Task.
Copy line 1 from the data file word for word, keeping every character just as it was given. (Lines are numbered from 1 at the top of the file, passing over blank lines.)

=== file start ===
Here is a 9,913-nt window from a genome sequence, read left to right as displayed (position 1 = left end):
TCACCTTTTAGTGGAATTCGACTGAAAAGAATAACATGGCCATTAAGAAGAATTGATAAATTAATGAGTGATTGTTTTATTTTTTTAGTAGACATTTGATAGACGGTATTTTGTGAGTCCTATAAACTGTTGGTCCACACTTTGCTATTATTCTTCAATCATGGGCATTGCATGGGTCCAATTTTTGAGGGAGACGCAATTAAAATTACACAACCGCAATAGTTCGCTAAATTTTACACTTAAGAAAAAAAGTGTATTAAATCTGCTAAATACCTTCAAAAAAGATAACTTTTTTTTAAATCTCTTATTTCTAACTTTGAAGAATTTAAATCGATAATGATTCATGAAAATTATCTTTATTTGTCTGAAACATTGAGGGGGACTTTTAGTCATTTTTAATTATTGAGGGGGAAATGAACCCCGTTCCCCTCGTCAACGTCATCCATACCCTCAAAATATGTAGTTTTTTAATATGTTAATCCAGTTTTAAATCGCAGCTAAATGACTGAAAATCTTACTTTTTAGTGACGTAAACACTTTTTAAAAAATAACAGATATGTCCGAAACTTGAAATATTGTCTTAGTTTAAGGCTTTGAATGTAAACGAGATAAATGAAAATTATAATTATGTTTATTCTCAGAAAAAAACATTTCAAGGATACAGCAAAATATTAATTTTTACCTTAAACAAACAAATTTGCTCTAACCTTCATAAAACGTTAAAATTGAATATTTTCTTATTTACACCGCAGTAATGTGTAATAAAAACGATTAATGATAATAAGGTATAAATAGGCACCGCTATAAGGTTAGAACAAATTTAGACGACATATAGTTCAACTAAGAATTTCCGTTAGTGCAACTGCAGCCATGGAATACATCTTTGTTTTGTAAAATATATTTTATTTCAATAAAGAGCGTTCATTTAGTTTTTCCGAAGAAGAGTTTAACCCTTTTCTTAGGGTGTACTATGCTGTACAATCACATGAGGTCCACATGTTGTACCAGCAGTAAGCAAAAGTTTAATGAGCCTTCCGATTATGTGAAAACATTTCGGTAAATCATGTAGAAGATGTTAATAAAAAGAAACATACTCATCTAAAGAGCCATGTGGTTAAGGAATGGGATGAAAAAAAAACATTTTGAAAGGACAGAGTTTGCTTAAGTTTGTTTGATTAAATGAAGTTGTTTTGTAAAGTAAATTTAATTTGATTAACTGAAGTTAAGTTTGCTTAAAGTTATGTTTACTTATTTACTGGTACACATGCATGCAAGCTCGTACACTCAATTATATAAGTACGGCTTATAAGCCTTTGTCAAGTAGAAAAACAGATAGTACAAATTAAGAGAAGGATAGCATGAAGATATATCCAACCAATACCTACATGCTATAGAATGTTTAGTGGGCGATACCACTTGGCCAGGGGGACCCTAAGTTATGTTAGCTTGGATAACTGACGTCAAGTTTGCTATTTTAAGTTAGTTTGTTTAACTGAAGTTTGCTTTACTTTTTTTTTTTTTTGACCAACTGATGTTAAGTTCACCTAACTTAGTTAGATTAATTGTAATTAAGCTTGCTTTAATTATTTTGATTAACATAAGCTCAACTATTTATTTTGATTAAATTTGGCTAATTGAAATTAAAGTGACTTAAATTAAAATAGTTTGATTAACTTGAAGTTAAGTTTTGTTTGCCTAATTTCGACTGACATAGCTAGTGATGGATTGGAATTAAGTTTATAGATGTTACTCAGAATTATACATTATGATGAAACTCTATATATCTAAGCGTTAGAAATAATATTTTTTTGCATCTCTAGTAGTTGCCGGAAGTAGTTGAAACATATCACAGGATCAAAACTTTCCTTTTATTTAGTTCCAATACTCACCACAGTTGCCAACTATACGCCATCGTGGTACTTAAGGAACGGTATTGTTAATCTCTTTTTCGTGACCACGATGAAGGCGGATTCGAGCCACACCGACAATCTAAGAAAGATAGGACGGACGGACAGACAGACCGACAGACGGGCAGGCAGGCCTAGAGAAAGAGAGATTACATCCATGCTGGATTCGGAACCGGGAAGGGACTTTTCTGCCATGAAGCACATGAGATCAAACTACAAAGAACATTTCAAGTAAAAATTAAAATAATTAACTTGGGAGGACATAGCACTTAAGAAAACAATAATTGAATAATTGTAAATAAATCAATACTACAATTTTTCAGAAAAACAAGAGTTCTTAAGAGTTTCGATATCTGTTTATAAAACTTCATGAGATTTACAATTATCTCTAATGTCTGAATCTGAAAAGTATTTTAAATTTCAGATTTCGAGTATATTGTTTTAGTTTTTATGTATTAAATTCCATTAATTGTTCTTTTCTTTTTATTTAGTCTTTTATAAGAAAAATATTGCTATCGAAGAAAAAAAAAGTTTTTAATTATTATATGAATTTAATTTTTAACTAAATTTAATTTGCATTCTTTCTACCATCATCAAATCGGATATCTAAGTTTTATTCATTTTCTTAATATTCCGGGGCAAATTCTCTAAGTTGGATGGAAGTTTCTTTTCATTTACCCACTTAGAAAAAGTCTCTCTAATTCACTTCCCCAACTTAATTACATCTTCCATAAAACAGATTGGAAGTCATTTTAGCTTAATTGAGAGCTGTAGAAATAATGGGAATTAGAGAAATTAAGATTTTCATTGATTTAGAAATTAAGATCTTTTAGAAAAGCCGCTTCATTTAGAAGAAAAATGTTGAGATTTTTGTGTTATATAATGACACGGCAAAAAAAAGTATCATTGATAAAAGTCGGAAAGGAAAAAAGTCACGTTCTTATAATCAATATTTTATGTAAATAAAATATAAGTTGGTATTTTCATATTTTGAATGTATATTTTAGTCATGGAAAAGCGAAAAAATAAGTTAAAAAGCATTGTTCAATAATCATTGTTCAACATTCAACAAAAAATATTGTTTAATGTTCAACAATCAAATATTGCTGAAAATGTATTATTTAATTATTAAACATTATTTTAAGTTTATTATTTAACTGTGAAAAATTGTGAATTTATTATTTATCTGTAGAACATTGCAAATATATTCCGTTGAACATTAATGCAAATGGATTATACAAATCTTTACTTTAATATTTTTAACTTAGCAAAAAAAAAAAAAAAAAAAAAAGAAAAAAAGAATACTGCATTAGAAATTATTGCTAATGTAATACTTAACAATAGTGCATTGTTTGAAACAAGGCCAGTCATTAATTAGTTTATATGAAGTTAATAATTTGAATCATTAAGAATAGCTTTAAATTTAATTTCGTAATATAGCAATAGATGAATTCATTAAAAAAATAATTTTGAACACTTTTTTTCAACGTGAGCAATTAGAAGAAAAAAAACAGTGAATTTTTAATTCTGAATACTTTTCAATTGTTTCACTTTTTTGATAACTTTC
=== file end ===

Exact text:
Here is a 9,913-nt window from a genome sequence, read left to right as displayed (position 1 = left end):